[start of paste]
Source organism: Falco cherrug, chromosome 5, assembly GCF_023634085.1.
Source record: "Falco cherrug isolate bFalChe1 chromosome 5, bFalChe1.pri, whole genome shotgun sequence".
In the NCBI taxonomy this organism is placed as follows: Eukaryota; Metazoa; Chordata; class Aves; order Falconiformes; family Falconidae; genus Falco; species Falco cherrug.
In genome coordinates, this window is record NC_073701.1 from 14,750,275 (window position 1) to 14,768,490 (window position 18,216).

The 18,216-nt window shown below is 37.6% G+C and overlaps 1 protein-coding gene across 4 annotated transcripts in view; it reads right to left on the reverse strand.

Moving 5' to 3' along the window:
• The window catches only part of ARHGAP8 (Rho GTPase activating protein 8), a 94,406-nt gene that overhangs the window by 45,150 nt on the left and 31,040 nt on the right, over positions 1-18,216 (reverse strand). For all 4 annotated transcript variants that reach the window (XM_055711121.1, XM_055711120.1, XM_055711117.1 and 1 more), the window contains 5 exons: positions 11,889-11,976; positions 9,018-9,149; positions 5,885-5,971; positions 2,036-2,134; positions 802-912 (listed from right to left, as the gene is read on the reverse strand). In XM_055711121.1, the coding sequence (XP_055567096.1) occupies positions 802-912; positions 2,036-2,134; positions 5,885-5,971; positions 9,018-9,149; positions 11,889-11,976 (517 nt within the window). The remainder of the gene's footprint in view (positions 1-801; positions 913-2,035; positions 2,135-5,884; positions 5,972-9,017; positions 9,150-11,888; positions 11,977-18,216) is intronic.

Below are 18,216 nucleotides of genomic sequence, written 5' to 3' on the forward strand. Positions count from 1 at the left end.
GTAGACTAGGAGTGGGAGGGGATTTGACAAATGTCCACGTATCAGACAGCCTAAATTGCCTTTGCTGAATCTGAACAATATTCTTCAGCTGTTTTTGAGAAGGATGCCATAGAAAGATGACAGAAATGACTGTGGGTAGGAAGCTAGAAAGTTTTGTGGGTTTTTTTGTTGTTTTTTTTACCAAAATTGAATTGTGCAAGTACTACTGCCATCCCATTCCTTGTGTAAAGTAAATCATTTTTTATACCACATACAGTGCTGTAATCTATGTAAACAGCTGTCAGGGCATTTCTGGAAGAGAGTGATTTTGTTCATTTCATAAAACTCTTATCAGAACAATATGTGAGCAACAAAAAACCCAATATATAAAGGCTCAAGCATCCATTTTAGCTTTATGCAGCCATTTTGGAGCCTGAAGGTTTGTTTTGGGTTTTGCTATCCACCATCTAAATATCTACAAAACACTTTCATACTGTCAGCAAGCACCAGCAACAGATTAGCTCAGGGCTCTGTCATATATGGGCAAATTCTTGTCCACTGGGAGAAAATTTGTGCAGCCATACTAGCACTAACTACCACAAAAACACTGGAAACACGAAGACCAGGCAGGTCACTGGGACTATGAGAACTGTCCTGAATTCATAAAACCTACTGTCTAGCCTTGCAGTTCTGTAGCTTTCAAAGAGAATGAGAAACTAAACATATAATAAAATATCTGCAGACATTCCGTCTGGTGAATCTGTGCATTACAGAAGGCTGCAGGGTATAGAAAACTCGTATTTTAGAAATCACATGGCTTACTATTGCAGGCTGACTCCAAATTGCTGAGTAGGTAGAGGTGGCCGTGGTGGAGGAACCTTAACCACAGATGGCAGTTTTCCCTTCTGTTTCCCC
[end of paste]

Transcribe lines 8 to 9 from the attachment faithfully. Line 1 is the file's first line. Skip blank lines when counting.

Below are 18,216 nucleotides of genomic sequence, written 5' to 3' on the forward strand. Positions count from 1 at the left end.
GTAGACTAGGAGTGGGAGGGGATTTGACAAATGTCCACGTATCAGACAGCCTAAATTGCCTTTGCTGAATCTGAACAATATTCTTCAGCTGTTTTTGAGAAGGATGCCATAGAAAGATGACAGAAATGACTGTGGGTAGGAAGCTAGAAAGTTTTGTGGGTTTTTTTGTTGTTTTTTTTACCAAAATTGAATTGTGCAAGTACTACTGCCATCCCATTCCTTGTGTAAAGTAAATCATTTTTTATACCACATACAGTGCTGTAATCTATGTAAACAGCTGTCAGGGCATTTCTGGAAGAGAGTGATTTTGTTCATTTCATAAAACTCTTATCAGAACAATATGTGAGCAACAAAAAACCCAATATATAAAGGCTCAAGCATCCATTTTAGCTTTATGCAGCCATTTTGGAGCCTGAAGGTTTGTTTTGGGTTTTGCTATCCACCATCTAAATATCTACAAAACACTTTCATACTGTCAGCAAGCACCAGCAACAGATTAGCTCAGGGCTCTGTCATATATGGGCAAATTCTTGTCCACTGGGAGAAAATTTGTGCAGCCATACTAGCACTAACTACCACAAAAACACTGGAAACACGAAGACCAGGCAGGTCACTGGGACTATGAGAACTGTCCTGAATTCATAAAACCTACTGTCTAGCCTTGCAGTTCTGTAGCTTTCAAAGAGAATGAGAAACTAAACATATAATAAAATATCTGCAGACATTCCGTCTGGTGAATCTGTGCATTACAGAAGGCTGCAGGGTATAGAAAACTCGTATTTTAGAAATCACATGGCTTACTATTGCAGGCTGACTCCAAATTGCTGAGTAGGTAGAGGTGGCCGTGGTGGAGGAACCTTAACCACAGATGGCAGTTTTCCCTTCTGTTTCCCC